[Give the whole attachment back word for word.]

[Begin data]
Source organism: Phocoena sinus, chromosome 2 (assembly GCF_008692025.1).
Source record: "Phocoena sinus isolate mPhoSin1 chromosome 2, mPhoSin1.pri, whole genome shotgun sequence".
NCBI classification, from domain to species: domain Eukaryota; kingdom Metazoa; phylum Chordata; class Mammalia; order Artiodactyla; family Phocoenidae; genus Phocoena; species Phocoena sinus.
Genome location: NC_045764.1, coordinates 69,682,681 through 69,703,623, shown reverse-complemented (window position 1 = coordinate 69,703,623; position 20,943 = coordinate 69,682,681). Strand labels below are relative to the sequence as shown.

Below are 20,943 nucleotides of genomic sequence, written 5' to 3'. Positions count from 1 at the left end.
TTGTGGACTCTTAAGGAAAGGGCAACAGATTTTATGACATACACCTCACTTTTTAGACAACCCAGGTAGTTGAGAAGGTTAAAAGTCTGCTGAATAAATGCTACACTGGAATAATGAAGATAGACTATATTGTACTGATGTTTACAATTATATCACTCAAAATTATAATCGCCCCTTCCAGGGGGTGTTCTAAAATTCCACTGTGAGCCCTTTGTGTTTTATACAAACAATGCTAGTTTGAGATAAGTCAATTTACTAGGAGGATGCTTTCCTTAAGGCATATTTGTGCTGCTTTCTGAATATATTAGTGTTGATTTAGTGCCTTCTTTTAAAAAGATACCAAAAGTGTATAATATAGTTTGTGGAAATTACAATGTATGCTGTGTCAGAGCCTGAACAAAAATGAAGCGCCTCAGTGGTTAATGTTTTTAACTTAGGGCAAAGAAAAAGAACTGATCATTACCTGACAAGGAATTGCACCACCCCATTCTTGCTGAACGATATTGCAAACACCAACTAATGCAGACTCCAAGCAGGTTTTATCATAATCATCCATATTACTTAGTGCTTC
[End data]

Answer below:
Source organism: Phocoena sinus, chromosome 2 (assembly GCF_008692025.1).
Source record: "Phocoena sinus isolate mPhoSin1 chromosome 2, mPhoSin1.pri, whole genome shotgun sequence".
NCBI classification, from domain to species: domain Eukaryota; kingdom Metazoa; phylum Chordata; class Mammalia; order Artiodactyla; family Phocoenidae; genus Phocoena; species Phocoena sinus.
Genome location: NC_045764.1, coordinates 69,682,681 through 69,703,623, shown reverse-complemented (window position 1 = coordinate 69,703,623; position 20,943 = coordinate 69,682,681). Strand labels below are relative to the sequence as shown.

Below are 20,943 nucleotides of genomic sequence, written 5' to 3'. Positions count from 1 at the left end.
TTGTGGACTCTTAAGGAAAGGGCAACAGATTTTATGACATACACCTCACTTTTTAGACAACCCAGGTAGTTGAGAAGGTTAAAAGTCTGCTGAATAAATGCTACACTGGAATAATGAAGATAGACTATATTGTACTGATGTTTACAATTATATCACTCAAAATTATAATCGCCCCTTCCAGGGGGTGTTCTAAAATTCCACTGTGAGCCCTTTGTGTTTTATACAAACAATGCTAGTTTGAGATAAGTCAATTTACTAGGAGGATGCTTTCCTTAAGGCATATTTGTGCTGCTTTCTGAATATATTAGTGTTGATTTAGTGCCTTCTTTTAAAAAGATACCAAAAGTGTATAATATAGTTTGTGGAAATTACAATGTATGCTGTGTCAGAGCCTGAACAAAAATGAAGCGCCTCAGTGGTTAATGTTTTTAACTTAGGGCAAAGAAAAAGAACTGATCATTACCTGACAAGGAATTGCACCACCCCATTCTTGCTGAACGATATTGCAAACACCAACTAATGCAGACTCCAAGCAGGTTTTATCATAATCATCCATATTACTTAGTGCTTC